On a misdemeanor DUI offense, there are several different possibilities. First off, you should realize that if you hire myself or any other Santa Cruz DUI Lawyer, your attorney can and most likely will appear for you at the first court date. Generally at that court date, the case will be continued for a further court date, giving us the opportunity to get additional evidence in the case. As discussed earlier, the DMV will usually get you the police report and the chemical tests results, but in order to get any audio/video evidence (including the patrol car video) and the calibration records of the breathalyzer machine (records showing that the machine is actually working properly), another court date is set, and the District Attorney should obtain that discovery for you. In my experience, this is what occurs. If you do not have an attorney at the first court date, the Court will usually ask you whether you want to represent yourself or have the public defender appointed to your case (assuming you are low income). I always advise to ask for a public defender if you do not have a private attorney. Do not go it alone, there are too many pitfalls, and it is totally unnecessary considering you have a right to an attorney if you cannot afford one on your own (something that was not always the case.)

 

As a DUI Attorney, if I have already obtained the police report from the DMV before the first court date, and I am already aware of certain issues that I want to challenge, I can set it for the applicable motion in court at the arraignment. These motions include, but are not limited to, a Motion to Suppress and a Motion to Strike the Prior Conviction.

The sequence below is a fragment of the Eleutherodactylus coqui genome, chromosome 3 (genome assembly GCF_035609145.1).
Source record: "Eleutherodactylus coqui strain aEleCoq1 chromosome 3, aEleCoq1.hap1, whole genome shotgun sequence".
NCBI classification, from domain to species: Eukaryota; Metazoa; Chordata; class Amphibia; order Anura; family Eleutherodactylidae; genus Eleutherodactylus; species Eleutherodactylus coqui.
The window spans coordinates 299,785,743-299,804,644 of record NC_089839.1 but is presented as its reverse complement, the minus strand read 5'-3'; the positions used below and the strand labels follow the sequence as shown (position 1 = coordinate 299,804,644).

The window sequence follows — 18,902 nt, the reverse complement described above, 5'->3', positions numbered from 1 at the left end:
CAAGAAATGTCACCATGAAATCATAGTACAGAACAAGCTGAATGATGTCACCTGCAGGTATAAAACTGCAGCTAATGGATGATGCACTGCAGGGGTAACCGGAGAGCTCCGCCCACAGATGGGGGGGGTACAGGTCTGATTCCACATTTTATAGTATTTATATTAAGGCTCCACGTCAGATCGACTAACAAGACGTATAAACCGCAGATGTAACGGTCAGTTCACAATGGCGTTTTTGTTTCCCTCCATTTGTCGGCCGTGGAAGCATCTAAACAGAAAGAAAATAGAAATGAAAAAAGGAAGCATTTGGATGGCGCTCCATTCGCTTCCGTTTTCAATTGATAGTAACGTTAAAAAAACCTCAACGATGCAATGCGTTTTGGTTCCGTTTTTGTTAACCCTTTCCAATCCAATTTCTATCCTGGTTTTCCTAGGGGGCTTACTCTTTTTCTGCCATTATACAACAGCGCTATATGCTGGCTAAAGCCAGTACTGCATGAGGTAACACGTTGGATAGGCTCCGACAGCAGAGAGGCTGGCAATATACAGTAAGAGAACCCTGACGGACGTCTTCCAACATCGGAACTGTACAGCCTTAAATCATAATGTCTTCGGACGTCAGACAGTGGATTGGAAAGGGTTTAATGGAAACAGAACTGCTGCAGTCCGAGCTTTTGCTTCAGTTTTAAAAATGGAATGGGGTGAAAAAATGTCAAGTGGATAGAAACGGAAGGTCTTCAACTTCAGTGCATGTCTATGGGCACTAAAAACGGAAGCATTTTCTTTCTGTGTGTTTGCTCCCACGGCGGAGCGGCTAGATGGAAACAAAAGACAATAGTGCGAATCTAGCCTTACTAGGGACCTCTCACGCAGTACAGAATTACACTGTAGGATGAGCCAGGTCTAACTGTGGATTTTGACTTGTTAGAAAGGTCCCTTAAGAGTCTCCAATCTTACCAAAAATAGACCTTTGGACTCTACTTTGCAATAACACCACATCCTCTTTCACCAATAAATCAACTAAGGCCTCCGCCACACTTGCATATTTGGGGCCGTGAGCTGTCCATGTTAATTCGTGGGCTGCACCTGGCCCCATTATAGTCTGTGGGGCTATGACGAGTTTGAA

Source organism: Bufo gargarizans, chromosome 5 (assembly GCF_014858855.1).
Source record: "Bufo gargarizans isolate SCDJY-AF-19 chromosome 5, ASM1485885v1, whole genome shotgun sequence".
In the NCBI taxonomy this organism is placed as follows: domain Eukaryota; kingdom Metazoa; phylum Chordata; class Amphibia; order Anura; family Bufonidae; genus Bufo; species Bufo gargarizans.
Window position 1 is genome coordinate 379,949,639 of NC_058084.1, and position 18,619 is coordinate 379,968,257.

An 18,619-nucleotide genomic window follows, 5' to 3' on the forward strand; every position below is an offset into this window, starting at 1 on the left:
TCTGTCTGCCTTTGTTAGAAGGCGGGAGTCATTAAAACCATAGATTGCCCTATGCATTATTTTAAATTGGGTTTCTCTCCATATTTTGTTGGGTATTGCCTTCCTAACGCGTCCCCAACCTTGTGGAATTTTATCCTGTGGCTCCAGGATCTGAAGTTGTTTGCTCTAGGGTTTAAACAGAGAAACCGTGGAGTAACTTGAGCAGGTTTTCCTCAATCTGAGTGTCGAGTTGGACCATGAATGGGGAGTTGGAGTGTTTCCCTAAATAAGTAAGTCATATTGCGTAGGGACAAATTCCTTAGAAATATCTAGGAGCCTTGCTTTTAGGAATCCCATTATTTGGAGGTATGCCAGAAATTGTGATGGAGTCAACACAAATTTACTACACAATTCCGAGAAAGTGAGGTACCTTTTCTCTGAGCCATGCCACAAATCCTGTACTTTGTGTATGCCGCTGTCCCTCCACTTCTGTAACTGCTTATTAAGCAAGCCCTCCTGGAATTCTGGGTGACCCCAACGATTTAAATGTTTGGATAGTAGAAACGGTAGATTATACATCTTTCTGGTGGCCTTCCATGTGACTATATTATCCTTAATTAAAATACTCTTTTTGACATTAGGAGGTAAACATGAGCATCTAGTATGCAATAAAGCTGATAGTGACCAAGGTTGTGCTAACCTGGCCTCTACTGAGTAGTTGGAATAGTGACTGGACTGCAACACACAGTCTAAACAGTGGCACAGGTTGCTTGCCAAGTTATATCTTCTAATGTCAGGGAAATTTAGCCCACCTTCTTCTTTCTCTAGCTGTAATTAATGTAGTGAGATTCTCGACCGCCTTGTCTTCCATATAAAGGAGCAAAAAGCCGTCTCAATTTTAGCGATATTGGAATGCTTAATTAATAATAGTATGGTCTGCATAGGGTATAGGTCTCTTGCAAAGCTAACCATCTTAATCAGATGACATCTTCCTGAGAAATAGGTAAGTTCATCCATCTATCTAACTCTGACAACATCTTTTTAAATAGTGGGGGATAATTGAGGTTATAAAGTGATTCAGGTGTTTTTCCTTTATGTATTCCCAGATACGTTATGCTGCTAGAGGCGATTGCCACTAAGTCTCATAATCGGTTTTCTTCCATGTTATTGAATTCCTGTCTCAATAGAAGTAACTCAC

A Motion to Suppress challenges illegally obtained evidence, such as when the police pulled you over without a legal reason. A Motion to Strike a Prior Conviction requests that one or all of your prior convictions not be considered in the current case. There are multiple reasons why these motions can apply, but the results can be crucial in your case. Obviously, if you are a multiple offender, you want to change that fact in the eyes of the court, especially for sentencing purposes. If you file a Motion to Suppress, it is obviously advantageous if you can have the chemical test result, whether it is blood, breath or urine, thrown out of court.

 

This is the process of Court. DUI Lawyers obtain the evidence and then execute a plan of attack based on the evidence. The evidence includes the chemical test, the police report, witness statements, any independent surveillance footage, and of course, your testimony. Ideally, if you set up the DMV hearing within the 10 days, you can contest the same issues at the DMV hearing while all of this is going in court. If the evidence shows you have nothing but a damage control case that is the type of attack I will pursue. Every case is unique, and every case should be negotiated and challenged based on the evidence of the case.

 

 

In Summary:

 

 

Either hire a competent attorney, or set the DMV hearing on your own, and request the Public Defender in Court. Stay as positive as possible. I offer free, confidential consultations at (831) 431-0986. Good luck.

 

 

 

Michael Rehm provides representation throughout Santa Cruz County. This includes Watsonville, Santa Cruz, Capitola, Scotts Valley, Aptos, Ben Lomand, Live Oak, Soquel. The Law Office of Michael Rehm is not limited to Santa Cruz County; Mr. Rehm also practices DUI Defense throughout California.

 

 

Santa Cruz DUI Attorney Michael Rehm
101 Cooper Street
Santa Cruz, CA 95160
(831) 431-0986